New research has been published with regard to the impacts that wind turbines may have on bat species in the UK. Whilst the bat fauna in Ireland differs from that found in the UK, this research provides the most relevant information on the situation in Ireland. Previous studies have been carried out in North America and Mainland Europe where bat species composition and ecology differ significantly from that found in Ireland. The Bat Conservation Trust Guidelines are currently being updated to take account of this new research and are likely to be released in the coming months. MKO have reviewed the new data and are applying the findings to the approach taken for upcoming bat surveys and impact assessments.
The research, published by the University of Exeter and funded by Defra UK, was the first study to examine bat interactions with wind turbines in the UK. The primary aim of the study was to investigate if bats are killed at wind turbines in Great Britain and if so, to estimate casualty rates and explore potential risk factors. Researchers carried out fatality searches, using trained sniffer dogs, at forty-six commercial wind farm sites in England, Scotland and Wales, between July and October, from 2011 to 2013 inclusive. In addition, concurrent nightly acoustic surveys were conducted at height, at ground level and at offsite control sites.
The research confirmed bat fatalities at two thirds of all sites surveyed. Estimated casualty rates, which correct for predator and efficiencies, ranged from 0 to 5.25 bats per turbine per month, and 0 to 77 bats per site per month. Species consistently effected included Common pipistrelles and Soprano pipistrelles, species that are also widespread in Ireland, as well as Noctule bats, which do not occur in Ireland. Only single casualties of other bat species were recorded. Factors that increased the risk of bat mortality included larger rotors sizes and greater numbers of turbines. However, no relationship was found with fatalities and nacelle height.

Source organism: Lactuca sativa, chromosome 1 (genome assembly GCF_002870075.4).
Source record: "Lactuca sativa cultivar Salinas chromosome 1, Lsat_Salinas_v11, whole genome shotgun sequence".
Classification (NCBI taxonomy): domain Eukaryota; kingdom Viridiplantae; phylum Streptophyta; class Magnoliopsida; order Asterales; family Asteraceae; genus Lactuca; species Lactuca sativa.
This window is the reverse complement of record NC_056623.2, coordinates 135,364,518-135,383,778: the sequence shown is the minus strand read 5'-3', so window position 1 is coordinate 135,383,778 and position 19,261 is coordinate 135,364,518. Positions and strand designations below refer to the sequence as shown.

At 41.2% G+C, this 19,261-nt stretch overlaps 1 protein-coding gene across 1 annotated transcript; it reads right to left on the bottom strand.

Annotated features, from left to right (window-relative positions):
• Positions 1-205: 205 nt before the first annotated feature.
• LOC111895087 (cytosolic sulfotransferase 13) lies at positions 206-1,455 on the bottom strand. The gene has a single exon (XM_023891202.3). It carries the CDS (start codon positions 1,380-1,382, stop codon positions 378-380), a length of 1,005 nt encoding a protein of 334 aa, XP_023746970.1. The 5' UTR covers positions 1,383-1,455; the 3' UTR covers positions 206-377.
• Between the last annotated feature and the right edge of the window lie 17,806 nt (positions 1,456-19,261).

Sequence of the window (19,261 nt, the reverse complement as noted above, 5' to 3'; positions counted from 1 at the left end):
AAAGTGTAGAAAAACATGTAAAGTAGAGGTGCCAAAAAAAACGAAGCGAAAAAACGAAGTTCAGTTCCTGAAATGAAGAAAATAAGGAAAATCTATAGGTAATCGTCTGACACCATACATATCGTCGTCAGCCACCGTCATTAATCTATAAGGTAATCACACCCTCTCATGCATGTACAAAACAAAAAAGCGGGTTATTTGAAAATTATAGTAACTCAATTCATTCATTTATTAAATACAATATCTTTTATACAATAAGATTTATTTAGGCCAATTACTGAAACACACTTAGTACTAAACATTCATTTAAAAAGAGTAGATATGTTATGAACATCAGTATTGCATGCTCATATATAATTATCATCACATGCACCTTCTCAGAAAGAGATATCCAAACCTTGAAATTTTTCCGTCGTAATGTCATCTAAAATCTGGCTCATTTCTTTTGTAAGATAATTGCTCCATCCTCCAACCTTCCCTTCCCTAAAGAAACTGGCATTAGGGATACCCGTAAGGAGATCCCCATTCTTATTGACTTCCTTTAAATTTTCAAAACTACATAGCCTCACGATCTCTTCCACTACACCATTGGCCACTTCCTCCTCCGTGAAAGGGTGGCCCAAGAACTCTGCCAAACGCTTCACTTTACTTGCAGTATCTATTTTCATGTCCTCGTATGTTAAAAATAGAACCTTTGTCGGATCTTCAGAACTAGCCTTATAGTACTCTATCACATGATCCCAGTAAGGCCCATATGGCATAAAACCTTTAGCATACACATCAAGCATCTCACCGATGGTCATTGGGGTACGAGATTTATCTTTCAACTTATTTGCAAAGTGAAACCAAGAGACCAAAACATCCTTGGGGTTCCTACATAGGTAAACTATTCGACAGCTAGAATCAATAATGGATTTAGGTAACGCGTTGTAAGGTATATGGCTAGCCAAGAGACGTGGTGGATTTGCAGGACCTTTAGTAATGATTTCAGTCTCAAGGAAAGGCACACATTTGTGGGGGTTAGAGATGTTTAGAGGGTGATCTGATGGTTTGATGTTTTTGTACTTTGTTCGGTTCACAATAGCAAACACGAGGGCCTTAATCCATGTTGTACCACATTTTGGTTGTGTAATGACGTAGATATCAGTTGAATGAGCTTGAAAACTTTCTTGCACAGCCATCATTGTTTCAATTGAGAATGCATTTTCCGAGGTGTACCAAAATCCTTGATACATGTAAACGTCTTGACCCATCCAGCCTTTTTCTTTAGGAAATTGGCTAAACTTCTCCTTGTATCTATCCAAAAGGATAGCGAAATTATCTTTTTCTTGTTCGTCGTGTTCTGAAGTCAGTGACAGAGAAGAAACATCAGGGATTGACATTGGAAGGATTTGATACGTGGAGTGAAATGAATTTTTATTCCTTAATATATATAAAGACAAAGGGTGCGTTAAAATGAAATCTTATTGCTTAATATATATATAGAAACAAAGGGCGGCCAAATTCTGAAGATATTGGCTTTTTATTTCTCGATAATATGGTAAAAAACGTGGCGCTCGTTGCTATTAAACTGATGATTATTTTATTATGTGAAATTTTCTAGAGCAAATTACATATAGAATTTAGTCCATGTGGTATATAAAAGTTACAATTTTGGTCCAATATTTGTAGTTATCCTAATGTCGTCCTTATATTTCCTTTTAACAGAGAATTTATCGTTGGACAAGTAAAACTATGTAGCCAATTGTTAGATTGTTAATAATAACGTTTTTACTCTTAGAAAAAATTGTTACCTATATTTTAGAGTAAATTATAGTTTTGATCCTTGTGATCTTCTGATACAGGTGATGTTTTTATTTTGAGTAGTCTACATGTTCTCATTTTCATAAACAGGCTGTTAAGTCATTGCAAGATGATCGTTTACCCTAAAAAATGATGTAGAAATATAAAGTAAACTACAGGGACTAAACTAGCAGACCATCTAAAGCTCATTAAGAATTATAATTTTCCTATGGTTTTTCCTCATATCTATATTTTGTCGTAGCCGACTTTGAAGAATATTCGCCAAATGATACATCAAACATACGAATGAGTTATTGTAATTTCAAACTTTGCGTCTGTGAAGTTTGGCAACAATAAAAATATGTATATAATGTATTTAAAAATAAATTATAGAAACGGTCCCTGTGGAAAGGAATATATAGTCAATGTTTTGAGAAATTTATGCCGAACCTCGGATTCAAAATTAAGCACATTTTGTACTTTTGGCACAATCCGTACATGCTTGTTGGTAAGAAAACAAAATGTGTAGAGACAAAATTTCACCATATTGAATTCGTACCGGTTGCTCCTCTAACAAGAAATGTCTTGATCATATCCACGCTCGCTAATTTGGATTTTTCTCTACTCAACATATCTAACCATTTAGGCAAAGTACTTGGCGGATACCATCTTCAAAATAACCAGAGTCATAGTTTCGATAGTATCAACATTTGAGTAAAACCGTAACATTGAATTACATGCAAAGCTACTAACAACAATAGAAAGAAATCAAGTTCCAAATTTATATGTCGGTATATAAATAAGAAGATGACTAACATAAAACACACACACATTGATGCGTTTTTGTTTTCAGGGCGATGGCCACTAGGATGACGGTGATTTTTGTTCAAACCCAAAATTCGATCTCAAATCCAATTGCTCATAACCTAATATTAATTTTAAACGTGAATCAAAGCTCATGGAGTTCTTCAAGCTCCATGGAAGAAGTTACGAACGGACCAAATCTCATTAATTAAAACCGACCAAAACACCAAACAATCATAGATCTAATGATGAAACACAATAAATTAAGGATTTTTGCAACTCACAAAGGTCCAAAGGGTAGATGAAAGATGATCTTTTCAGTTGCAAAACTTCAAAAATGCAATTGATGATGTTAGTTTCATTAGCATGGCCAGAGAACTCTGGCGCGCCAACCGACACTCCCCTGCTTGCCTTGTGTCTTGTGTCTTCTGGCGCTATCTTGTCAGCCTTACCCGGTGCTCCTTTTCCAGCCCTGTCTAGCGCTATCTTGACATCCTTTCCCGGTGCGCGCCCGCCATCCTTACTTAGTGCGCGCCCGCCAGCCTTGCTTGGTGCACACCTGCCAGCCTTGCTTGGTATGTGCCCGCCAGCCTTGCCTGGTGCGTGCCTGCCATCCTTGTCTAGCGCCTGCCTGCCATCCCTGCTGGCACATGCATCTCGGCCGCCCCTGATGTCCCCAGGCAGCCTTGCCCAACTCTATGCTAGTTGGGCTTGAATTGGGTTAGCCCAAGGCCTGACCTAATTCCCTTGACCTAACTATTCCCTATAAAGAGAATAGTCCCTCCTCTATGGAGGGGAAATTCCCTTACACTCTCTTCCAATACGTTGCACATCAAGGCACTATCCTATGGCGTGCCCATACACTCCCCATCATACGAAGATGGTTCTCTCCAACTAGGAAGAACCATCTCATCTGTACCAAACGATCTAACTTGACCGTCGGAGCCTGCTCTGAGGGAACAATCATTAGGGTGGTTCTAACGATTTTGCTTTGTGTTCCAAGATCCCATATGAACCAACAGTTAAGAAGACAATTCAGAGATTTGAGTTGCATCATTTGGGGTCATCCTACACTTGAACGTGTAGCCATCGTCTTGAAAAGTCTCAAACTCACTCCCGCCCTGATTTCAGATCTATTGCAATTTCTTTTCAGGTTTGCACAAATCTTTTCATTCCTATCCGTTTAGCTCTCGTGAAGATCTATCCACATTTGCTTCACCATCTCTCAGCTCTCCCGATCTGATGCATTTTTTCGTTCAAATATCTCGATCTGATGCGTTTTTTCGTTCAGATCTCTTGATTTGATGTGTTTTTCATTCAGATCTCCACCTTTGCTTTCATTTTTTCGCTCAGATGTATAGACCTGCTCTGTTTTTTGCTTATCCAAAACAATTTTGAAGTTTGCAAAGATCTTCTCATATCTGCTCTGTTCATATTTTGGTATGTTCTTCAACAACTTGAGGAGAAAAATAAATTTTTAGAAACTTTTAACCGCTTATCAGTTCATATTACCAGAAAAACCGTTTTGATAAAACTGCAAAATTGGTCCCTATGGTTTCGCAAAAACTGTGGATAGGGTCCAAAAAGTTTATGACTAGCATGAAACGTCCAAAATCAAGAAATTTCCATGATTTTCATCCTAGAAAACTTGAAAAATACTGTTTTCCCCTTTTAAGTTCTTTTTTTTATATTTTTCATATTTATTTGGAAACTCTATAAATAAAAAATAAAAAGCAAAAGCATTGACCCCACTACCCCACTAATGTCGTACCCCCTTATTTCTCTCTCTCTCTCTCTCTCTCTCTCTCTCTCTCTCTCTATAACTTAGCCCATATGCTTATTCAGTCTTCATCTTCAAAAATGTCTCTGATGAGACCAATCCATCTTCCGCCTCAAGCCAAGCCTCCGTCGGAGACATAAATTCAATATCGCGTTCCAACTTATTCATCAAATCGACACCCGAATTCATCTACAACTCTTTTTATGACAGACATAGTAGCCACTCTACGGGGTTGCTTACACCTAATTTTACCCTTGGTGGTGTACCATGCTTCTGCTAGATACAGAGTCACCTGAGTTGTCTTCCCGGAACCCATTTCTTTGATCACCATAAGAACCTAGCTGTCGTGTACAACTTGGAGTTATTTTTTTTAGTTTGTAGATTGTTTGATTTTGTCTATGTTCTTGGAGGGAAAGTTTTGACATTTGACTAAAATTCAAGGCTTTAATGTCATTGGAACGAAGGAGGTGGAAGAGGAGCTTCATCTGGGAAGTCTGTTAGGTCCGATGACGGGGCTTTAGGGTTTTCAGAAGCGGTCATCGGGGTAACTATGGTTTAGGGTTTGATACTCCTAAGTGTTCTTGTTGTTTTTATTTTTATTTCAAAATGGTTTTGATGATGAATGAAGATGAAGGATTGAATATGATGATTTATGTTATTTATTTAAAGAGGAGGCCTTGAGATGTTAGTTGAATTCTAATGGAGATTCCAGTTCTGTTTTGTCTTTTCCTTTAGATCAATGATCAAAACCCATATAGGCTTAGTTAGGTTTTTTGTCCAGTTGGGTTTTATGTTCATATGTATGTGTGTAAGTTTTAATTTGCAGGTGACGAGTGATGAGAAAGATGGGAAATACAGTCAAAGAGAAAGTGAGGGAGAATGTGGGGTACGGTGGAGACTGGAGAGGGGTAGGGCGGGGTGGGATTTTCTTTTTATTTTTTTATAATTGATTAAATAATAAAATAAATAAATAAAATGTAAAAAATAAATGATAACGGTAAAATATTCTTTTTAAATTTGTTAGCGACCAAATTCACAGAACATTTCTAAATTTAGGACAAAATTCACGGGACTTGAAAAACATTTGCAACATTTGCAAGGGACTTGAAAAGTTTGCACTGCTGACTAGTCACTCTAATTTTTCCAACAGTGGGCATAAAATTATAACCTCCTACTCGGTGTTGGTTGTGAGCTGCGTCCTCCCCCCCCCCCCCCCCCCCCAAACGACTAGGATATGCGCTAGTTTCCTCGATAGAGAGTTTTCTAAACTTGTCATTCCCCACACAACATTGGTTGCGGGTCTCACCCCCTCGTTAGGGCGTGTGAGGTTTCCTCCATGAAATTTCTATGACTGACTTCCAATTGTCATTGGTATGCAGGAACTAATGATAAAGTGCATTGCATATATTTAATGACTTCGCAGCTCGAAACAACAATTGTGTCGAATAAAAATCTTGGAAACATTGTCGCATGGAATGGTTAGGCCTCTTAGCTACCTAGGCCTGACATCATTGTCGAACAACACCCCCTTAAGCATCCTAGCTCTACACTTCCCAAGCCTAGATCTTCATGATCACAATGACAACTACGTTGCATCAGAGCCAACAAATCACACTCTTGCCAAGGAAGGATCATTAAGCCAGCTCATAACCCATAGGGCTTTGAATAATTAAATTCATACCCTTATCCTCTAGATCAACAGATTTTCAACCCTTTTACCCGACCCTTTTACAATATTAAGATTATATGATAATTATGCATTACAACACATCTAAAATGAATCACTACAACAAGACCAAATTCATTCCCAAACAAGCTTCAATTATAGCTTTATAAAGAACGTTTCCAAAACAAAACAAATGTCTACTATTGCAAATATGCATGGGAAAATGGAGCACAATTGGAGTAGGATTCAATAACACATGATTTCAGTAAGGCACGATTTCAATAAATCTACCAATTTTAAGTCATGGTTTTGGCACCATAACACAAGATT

Similar to previous studies, the greatest bat fatalities occurred on nights with low wind speeds and high night-time temperatures. The authors concluded that curtailing turbines would be extremely effective in minimising bat collisions. However, within the current study, bat fatalities only occurred on 3.6% of nights suitable for curtailing and therefore, the authors recommend post-construction monitoring to confirm casualties before implementing any curtailment strategies. In addition, they recommend blade feathering to restrict blade rotation below cut-in speed.
Acoustic recordings made at ground level and nacelle gave different estimates of activity, with ground-level recordings underestimating activity within the ‘at risk’ zone of the rotor sweep area. In addition, recorded bat activity was highly variable day to day and the authors recommend much longer monitoring periods than those currently employed in pre-construction surveys.
Ireland’s bat fauna differs considerably in species and behaviour to those of mainland Europe. However, more similarities exist between Ireland and the UK, making this the most relevant research to Irish bats, published to date. In response to this new research, guidelines published by Bat Conservation Trust on surveying bats and wind farms, which are widely implemented in Ireland, will be updated in the coming months.